Cancer Centre investor retains receiver and will file bankruptcy proceedings; Tabor warns Gov’t not to drop ball on this issue

The Eastern Caribbean Cancer Centre, which was closed at the end of April by its major shareholder, has gone into receivership.

Prime Minister Gaston Browne has confirmed that the investor, who holds 80 percent of the shares in the treatment facility, has appointed a receiver.  According to reports, the accounting firm of PKF – Pannell Kerr Foster – now has oversight of the Centre’s affairs.

Accordingly, Browne says, all future dealings with the Centre will take place through that intermediary.

Reports say the investor’s selling price is US$15 million (or EC$40 million).  However, the Cabinet is offering to purchase it at the price submitted by the Government’s officer, who has evaluated the facility at EC $6 million to $9 million.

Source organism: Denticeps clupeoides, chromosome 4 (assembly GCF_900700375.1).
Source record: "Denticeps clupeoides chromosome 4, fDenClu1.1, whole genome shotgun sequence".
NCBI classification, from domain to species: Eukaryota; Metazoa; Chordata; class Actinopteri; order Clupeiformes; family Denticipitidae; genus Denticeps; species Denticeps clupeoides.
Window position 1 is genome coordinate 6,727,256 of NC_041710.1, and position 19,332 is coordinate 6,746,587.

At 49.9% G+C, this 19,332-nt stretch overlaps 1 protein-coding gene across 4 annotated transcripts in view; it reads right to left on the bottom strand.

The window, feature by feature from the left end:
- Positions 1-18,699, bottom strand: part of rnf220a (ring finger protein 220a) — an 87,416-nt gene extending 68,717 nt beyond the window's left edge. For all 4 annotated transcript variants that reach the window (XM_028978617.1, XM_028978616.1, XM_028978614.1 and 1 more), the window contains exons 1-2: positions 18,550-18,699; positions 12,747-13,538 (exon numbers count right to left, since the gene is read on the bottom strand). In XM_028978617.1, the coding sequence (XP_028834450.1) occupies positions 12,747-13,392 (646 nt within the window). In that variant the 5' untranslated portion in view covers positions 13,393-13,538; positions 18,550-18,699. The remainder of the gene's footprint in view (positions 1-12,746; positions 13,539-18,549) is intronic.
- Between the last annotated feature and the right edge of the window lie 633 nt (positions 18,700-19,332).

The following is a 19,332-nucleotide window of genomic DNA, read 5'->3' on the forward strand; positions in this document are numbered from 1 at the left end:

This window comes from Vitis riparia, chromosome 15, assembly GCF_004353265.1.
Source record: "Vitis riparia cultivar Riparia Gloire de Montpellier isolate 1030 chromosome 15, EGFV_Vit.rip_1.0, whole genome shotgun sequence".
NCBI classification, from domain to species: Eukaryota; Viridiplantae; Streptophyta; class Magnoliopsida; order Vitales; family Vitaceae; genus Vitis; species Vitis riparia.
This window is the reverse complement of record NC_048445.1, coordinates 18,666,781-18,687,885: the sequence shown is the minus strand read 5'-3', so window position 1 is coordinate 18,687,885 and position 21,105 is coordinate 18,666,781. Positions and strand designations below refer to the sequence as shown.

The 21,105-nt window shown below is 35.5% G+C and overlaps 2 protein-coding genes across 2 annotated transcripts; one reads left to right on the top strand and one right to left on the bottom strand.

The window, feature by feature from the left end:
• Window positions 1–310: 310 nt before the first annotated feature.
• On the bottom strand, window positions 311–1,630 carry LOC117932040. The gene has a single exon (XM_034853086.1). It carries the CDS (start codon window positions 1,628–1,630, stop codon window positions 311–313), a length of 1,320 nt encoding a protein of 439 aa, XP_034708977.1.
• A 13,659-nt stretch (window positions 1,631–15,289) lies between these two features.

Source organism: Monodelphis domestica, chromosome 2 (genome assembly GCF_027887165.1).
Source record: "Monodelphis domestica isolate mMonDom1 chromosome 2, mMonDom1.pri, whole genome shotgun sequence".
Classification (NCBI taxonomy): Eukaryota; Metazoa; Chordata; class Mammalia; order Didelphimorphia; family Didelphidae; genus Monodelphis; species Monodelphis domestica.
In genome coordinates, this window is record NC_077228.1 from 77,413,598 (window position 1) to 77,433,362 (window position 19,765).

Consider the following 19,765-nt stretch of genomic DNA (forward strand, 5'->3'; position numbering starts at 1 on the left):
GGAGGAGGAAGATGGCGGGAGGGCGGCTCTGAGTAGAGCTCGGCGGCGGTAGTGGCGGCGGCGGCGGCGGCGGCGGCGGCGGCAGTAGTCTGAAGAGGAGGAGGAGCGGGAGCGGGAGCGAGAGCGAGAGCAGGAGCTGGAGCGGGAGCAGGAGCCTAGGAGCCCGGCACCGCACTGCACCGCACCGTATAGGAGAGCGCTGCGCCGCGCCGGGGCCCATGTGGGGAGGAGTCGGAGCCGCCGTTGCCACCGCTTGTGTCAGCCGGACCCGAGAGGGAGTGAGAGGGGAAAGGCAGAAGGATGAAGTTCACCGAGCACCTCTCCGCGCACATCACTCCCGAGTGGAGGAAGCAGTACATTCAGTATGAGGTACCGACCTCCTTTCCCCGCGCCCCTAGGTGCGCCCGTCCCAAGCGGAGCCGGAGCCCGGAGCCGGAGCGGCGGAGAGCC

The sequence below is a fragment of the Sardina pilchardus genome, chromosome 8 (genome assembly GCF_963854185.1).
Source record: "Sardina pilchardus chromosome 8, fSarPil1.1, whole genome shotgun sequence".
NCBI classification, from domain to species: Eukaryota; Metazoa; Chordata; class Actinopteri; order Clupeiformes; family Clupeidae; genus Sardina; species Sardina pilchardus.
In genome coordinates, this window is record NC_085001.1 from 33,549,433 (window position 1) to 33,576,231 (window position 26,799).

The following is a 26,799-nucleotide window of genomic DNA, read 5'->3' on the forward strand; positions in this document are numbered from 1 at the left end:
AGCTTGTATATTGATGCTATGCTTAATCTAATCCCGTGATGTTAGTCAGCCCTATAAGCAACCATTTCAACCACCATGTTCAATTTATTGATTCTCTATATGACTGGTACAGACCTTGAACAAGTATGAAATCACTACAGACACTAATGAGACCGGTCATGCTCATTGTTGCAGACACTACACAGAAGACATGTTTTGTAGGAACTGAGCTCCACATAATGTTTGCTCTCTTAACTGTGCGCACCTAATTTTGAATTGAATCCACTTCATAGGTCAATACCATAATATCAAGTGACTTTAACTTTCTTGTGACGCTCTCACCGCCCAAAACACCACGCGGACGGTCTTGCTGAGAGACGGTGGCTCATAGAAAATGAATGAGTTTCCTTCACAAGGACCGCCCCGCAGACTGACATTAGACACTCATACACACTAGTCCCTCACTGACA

Meanwhile, the Browne Administration has already passed legislation to acquire the Cancer Centre by eminent domain. If its offer is rejected by the Receiver, then the Government will exercise the eminent-domain option, forcing the court to make a determination on the reasonable value.

In another move, the shareholder has notified the Government that he is moving forward with his intention to file bankruptcy proceedings.

Based on the opposing views regarding the valuation of the Centre, it appears that a fight is ahead.  Hence, Damani Tabor, public relations officer for the United Progressive Party (UPP), says this development is something to monitor very closely. 

He agrees that the continued operation of the Centre is a critical matter, a life-or-death situation.  Therefore, he is hoping that sensible bids are entertained.

Tabor is hoping, as well, that competent operators will be engaged to manage the Cancer Centre.  Because, given the manner in which the healthcare system is being mismanaged under Sir Molwyn Joseph, the Government might not find itself in good-enough standing, he says.

Having the Centre fully operational is a quality-of life-issue for those needing oncology services, and the right thing should be done, Tabor says, as he warns the Administration not to drop the ball on this issue.